Wednesday, July 24, 2024

An Israeli helicopter struck a festival in the Gaza Strip on October 7, injuring scores of people


Gaza war casts shadow over preparations for Iran…parliamentary elections

The war between Israel and Hamas has drawn much attention in politics and local media, leaving limited campaign space for parliamentary elections scheduled for March 2024 in which conservatives will seek to tighten their grip on power.

Of the 24,982 applicants, 28 per cent of them were excluded in the initial screening stage overseen by the Home Ministry-affiliated Elections Commission, officials announced last week.

The number of candidates contesting on March 1, 2024 cannot be predicted, a month before the election date, before the lists are finalized to renew the 209 seats in Parliament and 88 seats in the Council of Experts. .


With ongoing preparations, Iranians are reeling from mounting economic woes and the aftermath of the massive protest movement that rocked the country in September 2022 following the death of young woman Mahsa Amini, who was arrested by morality police in Tehran. Reason for wearing bad hijab.

Political analyst Ahmad Zeytabadi expects voters to continue to stay away from the ballot box if “the (Islamic Republic’s) political system cannot provide them with hope and motives for change.”

Among the growing concerns among Iranians are the devastating impact of the war on the Gaza Strip and the possibility of Tehran becoming involved in a war between Israel and Hamas whose scope could expand beyond the Gaza Strip.

Zaytabadi felt that the development of the war between Israel and Hamas could affect the results of the parliamentary elections, as the Iranian-backed Islamist opposition movement “Hamas” “would weaken the position of the supporters of the government if it happened”.

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“Exciting” elections

Elections are due next year since nationwide protests hit Iran following Amini’s death in September 2022.

Conservatives dominate the current Iranian parliament, as a number of reformist and moderate candidates were kicked out in the last session in 2020.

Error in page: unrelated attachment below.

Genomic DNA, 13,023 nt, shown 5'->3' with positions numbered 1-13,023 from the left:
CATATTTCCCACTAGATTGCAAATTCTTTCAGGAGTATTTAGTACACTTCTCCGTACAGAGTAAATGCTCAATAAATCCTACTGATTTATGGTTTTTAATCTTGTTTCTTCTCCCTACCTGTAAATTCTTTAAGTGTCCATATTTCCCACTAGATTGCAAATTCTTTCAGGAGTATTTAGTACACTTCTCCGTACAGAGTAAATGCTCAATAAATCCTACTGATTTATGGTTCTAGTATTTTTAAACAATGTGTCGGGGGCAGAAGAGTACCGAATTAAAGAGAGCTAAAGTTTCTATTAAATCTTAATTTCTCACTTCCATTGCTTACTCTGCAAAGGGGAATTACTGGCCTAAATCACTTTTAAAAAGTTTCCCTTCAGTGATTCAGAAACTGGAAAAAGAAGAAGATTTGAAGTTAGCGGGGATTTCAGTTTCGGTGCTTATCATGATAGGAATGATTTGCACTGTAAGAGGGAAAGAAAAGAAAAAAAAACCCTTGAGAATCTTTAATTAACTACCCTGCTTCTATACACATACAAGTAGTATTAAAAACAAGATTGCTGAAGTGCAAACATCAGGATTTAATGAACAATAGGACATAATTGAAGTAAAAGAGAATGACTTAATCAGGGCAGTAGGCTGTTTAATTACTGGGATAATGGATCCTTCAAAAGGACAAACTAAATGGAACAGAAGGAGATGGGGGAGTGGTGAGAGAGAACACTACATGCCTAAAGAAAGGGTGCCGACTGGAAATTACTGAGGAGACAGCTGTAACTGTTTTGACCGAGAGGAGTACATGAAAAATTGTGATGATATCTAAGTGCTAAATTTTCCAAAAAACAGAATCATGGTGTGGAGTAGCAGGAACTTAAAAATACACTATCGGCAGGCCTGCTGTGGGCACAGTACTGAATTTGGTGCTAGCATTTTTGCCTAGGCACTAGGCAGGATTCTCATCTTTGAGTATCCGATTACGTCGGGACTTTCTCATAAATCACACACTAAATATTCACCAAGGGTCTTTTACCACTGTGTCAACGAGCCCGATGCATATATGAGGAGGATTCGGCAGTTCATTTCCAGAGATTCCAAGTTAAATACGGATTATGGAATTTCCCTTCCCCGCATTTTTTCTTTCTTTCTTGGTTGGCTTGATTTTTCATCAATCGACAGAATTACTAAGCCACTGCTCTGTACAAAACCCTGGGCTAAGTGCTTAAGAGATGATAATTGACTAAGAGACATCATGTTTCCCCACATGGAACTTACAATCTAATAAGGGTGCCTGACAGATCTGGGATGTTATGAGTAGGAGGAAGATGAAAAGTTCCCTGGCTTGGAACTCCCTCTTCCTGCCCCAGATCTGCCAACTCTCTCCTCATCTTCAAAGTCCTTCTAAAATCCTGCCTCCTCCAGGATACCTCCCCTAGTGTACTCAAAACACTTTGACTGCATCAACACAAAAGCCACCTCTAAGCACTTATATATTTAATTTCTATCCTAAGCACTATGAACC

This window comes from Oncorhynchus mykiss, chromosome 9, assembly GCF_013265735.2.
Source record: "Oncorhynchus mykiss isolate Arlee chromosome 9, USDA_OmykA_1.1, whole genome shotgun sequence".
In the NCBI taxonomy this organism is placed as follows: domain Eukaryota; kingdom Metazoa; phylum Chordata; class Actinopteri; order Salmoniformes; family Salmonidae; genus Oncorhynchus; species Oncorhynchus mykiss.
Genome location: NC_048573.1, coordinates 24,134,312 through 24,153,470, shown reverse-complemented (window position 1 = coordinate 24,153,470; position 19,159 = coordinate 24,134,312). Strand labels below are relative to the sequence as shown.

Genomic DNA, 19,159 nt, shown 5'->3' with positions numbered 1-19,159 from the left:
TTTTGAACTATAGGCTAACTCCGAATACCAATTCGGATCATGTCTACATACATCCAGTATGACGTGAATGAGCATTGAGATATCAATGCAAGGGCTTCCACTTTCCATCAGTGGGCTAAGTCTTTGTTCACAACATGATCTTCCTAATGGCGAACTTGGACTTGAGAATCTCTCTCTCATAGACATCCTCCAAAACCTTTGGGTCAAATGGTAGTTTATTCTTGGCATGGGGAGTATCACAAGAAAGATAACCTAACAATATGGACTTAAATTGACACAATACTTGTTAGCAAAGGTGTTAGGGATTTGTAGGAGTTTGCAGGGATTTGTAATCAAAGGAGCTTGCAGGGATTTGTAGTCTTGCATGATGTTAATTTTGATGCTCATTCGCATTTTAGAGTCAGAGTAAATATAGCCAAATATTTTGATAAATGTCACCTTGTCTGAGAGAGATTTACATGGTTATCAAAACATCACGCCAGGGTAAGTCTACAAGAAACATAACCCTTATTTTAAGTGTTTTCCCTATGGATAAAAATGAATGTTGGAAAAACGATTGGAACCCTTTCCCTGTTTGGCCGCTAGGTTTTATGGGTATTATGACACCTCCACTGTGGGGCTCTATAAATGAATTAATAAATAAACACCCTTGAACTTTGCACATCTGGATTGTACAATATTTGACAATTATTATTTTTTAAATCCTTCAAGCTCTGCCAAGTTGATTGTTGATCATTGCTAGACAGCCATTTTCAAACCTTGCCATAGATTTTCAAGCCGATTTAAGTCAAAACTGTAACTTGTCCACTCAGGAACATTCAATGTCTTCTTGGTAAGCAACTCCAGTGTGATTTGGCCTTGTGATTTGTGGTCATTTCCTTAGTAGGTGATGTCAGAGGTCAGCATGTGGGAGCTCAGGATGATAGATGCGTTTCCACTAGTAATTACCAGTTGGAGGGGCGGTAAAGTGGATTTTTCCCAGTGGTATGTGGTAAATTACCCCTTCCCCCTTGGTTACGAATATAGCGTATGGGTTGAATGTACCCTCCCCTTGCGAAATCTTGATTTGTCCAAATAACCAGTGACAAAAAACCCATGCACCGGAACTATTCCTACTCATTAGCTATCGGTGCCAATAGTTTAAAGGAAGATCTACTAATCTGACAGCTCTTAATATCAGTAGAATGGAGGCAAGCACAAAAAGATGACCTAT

The widespread and controversial exclusion of these candidates was attributed to the decline in electoral participation, as only 42.57 percent of voters went to the polls across the country.

One in four Iranians took part in the capital Tehran, the largest electoral district, with the participation rate reaching 26 percent, the lowest rate recorded since the 1979 revolution.

On Thursday, Supreme Leader Ali Khamenei called for all necessary efforts to ensure “spirited elections” next March. This happened during his meeting with members of the Guardian Council, which has the power to determine the eligibility of candidates for election.

For his part, Iranian President Ibrahim Raisi confirmed that his government has “no candidate” for the parliamentary elections and is “only trying to encourage increased participation” with the participation of “all political elements”.

For their part, reformers fear a repeat of the situation in 2020, when many of their candidates were excluded from running in the battle after many of them were kicked out in the primary.

The reformist newspaper “Hum Mihin” wrote that figures of this political movement realized that the 12-member Guardian Council realized that “even if reformists were known, only a few of them would be approved”. Six of them elect the president of Iran, and six are named by the chief justice, who is appointed by the supreme leader.

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People close to the reform movement said before the annulment of Ibrahim Raisi’s candidacy in the 2021 presidential election, the likes of former parliament speaker Ali Larijani decided not to enter the race.

In May, Larijani accused a “movement” of leading a campaign to “cleanse” the political space by eliminating all opponents.

Reports from Iran indicate that “committees” for the upcoming elections attached to the Interior Ministry have so far “imposed” nomination demands on at least 25 members of the current parliament, including four female representatives.

Some Iranian newspapers reported that the majority of those excluded were representatives critical of the government.

Outgoing reformer MP Masoud Besheshkian, known for criticizing the authorities, described the decision to invalidate his candidacy as “ridiculous” by those “who are trying to get rid of the people by ignoring them”.


Interior Minister Ahmad Vahidi rejected the criticism, which he described as “immoral”, insisting the government had “nothing to do” with the exclusion of candidates.

In the absence of an influential moderate camp, legislative debates are currently marred by “divisions between conservatives, particularly between pragmatists and radicals who enjoy great influence within the government.”

Disagreements also arose over the basis of the law, which penalized women who did not observe the mandatory hijab, whose numbers increased significantly after the 2022 protests. Parliament officially adopted the text in September, but it has yet to come into effect. Because it requires the approval of the Guardian Council.

On March 1, 2024, Iranians will also vote to elect an 88-member Leadership Council of Experts responsible for appointing the Iranian president, overseeing his work, and removing him.

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More than 300 candidates have registered to contest. Among the candidates for a new term in the council are its vice president, President Ibrahim Raisi, and his more moderate predecessor, Hassan Rouhani, who he said after his nomination would “walk a difficult and steep path.”

Rolf Colon
Rolf Colon
"Creator. Award-winning problem solver. Music evangelist. Incurable introvert."

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